Forum Etiquette

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Nicole

Administrator
Jul 22, 2013
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I am once again seeing a pattern that I think needs to be addressed.

As I am sure everyone will recall, a year and a half ago @Zachary eloquently explained why we prefer that members not indulge in what used to be called "useless nonsense."

I want to take his request one step further. If you see a post that adds nothing to the discussion, especially in a thread of real, substantive value (like park projects discussions), please do not respond. By reacting to a troll, we only increase the impact of the initial post on both our collective credibility and everyone's ability to find valuable data.

One pointless post is annoying; several responses drive the entire thread off-topic and waste everyone's time. It is bad enough for people who come here looking for real information to instead end up reading someone's puerile attempt at humor. It is even worse when those people have to wade through a page or more responses to that pathetic cry for attention.

For reference, here are excerpts of Zachary's original post:

A few tweaks have been made to the etiquette guidelines above in light of a handful of recent complaints. The real reason for this post though is to address one in particular: Useless nonsense.

...

This forum has been specifically, visually designed to put a large spotlight on the words of our users (compare this to this or this). We cast this spotlight on our user's content by separating each user's posts by a lot of screen real estate dedicated to that user. While each post is part of a larger thread, each post is also designed to stand alone as a small blog entry of sorts.

Furthermore, through the "Unread Posts" feature, we actually notify all forum users when anyone makes a post. When you post, you're not just commenting on a piece of content like you would be on Facebook or YouTube—you're writing your own small piece of the site. Each and every member will then be notified of that contribution and encouraged to check it out. This is not the standard operating procedure on most fora out there.

Because the forum is designed to place so much weight on each post, when a post doesn't contribute anything substantive to the discussion, it hurts.

All I'm asking here is that before you hit "Post Reply," ask this: If someone came to ParkFans.net, clicked on the "Unread Posts" link, entered the top thread in the listing, and found your post as the only new post since their last visit, would they feel that their time was well spent? If the answer is no, you should try to add some additional substance to your post.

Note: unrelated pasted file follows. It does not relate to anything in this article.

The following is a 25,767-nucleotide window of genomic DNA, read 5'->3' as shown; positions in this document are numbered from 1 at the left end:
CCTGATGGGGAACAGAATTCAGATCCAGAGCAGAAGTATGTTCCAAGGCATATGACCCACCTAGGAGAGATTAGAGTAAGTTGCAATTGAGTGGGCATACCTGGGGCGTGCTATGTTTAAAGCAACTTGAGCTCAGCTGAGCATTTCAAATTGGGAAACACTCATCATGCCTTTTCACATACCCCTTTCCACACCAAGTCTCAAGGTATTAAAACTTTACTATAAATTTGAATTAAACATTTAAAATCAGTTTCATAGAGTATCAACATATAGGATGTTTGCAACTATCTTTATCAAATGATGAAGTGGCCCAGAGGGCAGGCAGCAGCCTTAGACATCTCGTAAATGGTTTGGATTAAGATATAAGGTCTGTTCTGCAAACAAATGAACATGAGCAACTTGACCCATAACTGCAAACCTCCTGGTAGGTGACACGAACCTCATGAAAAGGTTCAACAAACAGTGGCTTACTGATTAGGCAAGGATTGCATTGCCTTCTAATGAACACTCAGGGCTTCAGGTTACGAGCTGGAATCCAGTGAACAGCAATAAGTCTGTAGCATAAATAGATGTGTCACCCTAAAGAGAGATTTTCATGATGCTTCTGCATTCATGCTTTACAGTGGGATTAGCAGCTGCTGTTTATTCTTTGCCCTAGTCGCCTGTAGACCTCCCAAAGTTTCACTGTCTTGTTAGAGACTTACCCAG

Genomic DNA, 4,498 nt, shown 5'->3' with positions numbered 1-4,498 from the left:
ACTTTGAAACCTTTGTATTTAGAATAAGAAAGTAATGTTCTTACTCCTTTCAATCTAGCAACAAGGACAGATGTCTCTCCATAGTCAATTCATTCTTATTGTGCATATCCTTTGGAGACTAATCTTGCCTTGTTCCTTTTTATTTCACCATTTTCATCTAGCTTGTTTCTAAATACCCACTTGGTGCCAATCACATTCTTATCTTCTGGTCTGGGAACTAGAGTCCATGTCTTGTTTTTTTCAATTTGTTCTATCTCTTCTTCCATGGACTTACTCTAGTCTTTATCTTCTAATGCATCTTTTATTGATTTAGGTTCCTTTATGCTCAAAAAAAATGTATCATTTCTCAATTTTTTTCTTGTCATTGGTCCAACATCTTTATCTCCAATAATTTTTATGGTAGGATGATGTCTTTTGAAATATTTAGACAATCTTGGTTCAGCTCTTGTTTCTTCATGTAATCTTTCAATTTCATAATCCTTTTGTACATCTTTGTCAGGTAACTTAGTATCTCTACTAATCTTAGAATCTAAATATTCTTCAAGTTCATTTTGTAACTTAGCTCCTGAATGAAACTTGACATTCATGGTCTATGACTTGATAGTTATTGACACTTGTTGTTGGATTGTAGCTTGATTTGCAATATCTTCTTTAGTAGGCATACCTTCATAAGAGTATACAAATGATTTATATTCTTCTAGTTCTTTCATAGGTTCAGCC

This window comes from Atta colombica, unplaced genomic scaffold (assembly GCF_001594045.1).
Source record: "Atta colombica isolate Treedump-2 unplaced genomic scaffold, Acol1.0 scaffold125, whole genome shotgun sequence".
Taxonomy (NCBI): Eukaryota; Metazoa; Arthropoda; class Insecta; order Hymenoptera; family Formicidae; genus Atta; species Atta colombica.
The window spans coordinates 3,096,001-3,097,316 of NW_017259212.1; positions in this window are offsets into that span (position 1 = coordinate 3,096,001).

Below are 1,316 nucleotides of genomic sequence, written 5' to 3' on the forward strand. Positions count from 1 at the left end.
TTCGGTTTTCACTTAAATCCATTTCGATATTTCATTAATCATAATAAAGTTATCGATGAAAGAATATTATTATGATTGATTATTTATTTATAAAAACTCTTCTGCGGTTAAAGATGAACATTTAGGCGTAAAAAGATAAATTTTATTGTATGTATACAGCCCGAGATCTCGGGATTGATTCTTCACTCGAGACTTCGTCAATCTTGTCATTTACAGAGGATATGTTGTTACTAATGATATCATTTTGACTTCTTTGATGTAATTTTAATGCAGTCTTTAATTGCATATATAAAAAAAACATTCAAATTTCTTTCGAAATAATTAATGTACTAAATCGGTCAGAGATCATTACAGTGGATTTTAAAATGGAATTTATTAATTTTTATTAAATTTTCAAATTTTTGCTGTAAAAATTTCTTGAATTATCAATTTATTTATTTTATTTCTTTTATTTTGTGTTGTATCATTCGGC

...

tl;dr: Ask yourself if your post is worth people going out of their way to read. If not, add content, use the Thanks button, PM the user, etc.
 

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forum of cunts
Aug 23, 2017
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Maybe this is something for the AP but should we add using terms like "know" and "confirmed" to this? I'm sure a bunch of folks don't look at this but it might help if even a few more people used those terms in their literal meaning.

Of course nothing as far as rules is concerned, but I think it's courteous
 

Nicole

Administrator
Jul 22, 2013
9,373
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Arlington, VA
Per the Advisory Panel’s recommendation, we have added a bullet about sourcing external sites to Etiquette Guidelines. Here is the full, agreed-upon text:

When citing a source, you must not only link to the source directly, but also provide at minimum a short description of the content you are linking to.

This does not permit you to copy the entirety of the content to which you are linking, as that is plagiarism.
 
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Zachary

𝓡oyal 𝓜ango 𝓒réme Frappuccino Survivor
Administrator
Sep 23, 2009
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I have received an astoundingly large number of messages from ParkFans members lately about what people perceive to be increasingly abrasive rhetoric appearing all across the forum. Unfortunately, these comments, complaints, and post reports have only served to reenforce my own observations and perceptions—that discourse has become a lot more tense around here as of late.